Developing membrane systems for improved water quality

The Sadrzadeh research group

Dr. Mohtada Sadrzadeh, Assistant Professor of Mechanical Engineering and his Advanced Water Research Laboratory (AWRL) were recently awarded over half a million dollars by the Government of Canada to pursue his research into membrane-based oil separation processes. The Government offered the award to researchers developing oil spill technologies and processes. Canada has the longest coastline in the world and Canada ships almost 80 million tons of oil a year, so oil spill recovery is an important issue for the federal government. Dr. Sadrzadeh saw the call for proposals and knew he could help and he also knew he could offer even more than what the government was looking for.

“When submitted the proposal I told them we’re developing membranes and systems that can treat water in the ocean also that our technologies can help treat water in the oil sands as well,” says Sadrzadeh. “Canadians have 20% of the world’s freshwater, but we cannot be relaxed about protecting it.”

Current oil sands technology relies upon freshwater from Alberta’s lakes and rivers. “Currently, oil sands producers recycle and reuse 80% produced water,” explains Sadrzadeh. “But that is not enough. We should be able to get it to more than 95%.”

So when Sadrzadeh applied to the oil spill recovery program, he was sure to include in his proposal the potential for his membranes and processes to make a difference to oil sands production as well.

Sadrzadeh is working to develop a “hybrid membrane-based” oil separation process. It is a “hybrid” technology because it relies on a combination of conventional oil spill technology, with the membrane processes and technologies that Sadrzadeh is developing. Conventional oil spill methods recover mostly heavy oils from oil spills. But they leave behind the dissolved oils in the water, which continue to pollute the water and harm ocean life. Sadrzadeh’s membrane processes are used in addition to these conventional techniques, to separate out this dissolved oil for higher water quality.

“The heart of the project is developing advanced membrane materials,” says Sadrzadeh. “We are developing membranes that are anti-fouling in order to increase their efficiency and their life span.”

Membrane projects

Although the funding announcement was made near the end of 2017, the project had already begun and the group is entering its second year of work on the project, which has two parts: the first part is the research, the second part is development. Currently the team is making membranes at lab scale and beginning to move into a pilot project. Developing hollow fibre membranes has been already started that enables scaling up and technology development. Once commercialized, the membrane technology will be deployed on the collection and treatment ships that currently use only conventional heavy oil collection and treatment processes.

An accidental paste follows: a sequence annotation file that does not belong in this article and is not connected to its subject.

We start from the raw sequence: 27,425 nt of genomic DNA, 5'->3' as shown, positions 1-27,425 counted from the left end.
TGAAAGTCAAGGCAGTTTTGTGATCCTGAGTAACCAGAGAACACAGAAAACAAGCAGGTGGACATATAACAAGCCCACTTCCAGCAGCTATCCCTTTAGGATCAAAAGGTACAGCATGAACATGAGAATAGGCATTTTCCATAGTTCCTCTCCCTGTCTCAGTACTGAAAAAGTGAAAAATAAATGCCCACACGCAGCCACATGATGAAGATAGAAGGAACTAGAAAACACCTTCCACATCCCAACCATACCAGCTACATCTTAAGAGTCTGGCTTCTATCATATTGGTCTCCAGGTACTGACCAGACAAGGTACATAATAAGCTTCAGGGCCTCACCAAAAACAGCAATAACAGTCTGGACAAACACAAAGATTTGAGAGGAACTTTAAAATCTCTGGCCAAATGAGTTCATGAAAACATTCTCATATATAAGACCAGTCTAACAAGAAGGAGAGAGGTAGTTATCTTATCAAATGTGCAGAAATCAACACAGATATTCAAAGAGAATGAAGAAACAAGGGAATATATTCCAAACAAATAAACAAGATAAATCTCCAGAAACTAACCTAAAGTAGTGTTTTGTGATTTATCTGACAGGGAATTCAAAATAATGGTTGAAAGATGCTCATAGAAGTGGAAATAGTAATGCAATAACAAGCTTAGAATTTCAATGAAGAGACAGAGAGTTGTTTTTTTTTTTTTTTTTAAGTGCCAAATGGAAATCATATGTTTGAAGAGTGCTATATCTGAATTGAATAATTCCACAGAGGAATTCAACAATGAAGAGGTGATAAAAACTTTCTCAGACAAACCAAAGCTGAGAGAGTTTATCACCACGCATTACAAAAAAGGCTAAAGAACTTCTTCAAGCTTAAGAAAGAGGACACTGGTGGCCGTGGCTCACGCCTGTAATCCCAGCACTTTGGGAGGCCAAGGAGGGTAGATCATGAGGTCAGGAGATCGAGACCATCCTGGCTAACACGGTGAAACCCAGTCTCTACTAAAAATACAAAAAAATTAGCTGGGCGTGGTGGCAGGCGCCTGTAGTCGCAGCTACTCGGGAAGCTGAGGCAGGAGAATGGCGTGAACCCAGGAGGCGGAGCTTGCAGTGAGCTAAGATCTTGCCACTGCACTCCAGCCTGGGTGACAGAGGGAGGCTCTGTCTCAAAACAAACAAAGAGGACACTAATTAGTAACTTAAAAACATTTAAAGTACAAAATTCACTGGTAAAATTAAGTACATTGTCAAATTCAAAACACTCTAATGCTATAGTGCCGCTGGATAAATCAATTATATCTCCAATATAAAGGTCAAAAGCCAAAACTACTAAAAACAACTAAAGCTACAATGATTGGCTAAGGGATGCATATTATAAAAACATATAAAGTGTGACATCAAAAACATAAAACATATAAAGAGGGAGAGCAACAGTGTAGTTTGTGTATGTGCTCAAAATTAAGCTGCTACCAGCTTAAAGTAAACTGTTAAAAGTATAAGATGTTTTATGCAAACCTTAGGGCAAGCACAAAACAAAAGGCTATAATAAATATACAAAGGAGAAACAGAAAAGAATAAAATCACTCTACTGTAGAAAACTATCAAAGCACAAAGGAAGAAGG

“The distance between the research and development is not that large,” says Sadrzadeh, “It’s not our mission to go commercial here at the University. We’ll just get the membranes to a pilot scale and ready for commercialization.”

A view inside one of Sadrzadeh's labs

Sadrzadeh and his team have several other on-going projects, including a collaboration with IBM to develop membranes for wastewater treatment. “Whenever I talk about IBM people think I must be doing something with computing science,” laughs Sadrzadeh. “But they want to explore the application of their advanced materials for other applications through a Tri-agency collaboration between National Research Council, University of Alberta, and IBM Canada.”

The AWRL has hosted Dr. Young-hye Na from IBM previously and will run another workshop with her in the spring of 2018. She is also serving as an Adjunct Professor in our department.

Currently Dr. Sadrzadeh has a full complement of students but will be looking for new people in his lab come September. “A couple of students will defend and graduate and so that will open room in the lab,” he says. “I don’t want to have too many people because I want to be involved in everyone’s project and make sure everyone gets the attention they need.”

The AWRL also hires graduates to work in the lab as Postdoctoral Fellows and Research Associates. “It’s part of our mission to contribute opportunities for employment back to the community.”